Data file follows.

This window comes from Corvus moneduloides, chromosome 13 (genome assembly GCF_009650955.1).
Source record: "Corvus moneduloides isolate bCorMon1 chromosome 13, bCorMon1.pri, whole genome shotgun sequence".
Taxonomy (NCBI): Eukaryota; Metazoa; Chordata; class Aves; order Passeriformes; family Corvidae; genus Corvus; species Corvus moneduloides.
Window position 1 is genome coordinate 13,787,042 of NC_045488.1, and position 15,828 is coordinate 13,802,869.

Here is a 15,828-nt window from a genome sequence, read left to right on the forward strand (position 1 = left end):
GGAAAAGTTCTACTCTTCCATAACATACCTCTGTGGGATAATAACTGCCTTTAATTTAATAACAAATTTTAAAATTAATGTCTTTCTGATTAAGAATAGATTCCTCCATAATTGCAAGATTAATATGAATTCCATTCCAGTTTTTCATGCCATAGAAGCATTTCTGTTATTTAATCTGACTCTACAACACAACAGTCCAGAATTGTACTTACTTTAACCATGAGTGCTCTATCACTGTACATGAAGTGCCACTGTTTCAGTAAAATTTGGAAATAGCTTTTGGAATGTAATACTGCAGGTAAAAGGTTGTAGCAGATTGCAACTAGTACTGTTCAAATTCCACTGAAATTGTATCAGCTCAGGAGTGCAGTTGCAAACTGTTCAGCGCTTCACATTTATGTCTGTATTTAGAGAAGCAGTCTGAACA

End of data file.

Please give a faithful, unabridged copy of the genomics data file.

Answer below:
This window comes from Corvus moneduloides, chromosome 13 (genome assembly GCF_009650955.1).
Source record: "Corvus moneduloides isolate bCorMon1 chromosome 13, bCorMon1.pri, whole genome shotgun sequence".
Taxonomy (NCBI): Eukaryota; Metazoa; Chordata; class Aves; order Passeriformes; family Corvidae; genus Corvus; species Corvus moneduloides.
Window position 1 is genome coordinate 13,787,042 of NC_045488.1, and position 15,828 is coordinate 13,802,869.

Here is a 15,828-nt window from a genome sequence, read left to right on the forward strand (position 1 = left end):
GGAAAAGTTCTACTCTTCCATAACATACCTCTGTGGGATAATAACTGCCTTTAATTTAATAACAAATTTTAAAATTAATGTCTTTCTGATTAAGAATAGATTCCTCCATAATTGCAAGATTAATATGAATTCCATTCCAGTTTTTCATGCCATAGAAGCATTTCTGTTATTTAATCTGACTCTACAACACAACAGTCCAGAATTGTACTTACTTTAACCATGAGTGCTCTATCACTGTACATGAAGTGCCACTGTTTCAGTAAAATTTGGAAATAGCTTTTGGAATGTAATACTGCAGGTAAAAGGTTGTAGCAGATTGCAACTAGTACTGTTCAAATTCCACTGAAATTGTATCAGCTCAGGAGTGCAGTTGCAAACTGTTCAGCGCTTCACATTTATGTCTGTATTTAGAGAAGCAGTCTGAACA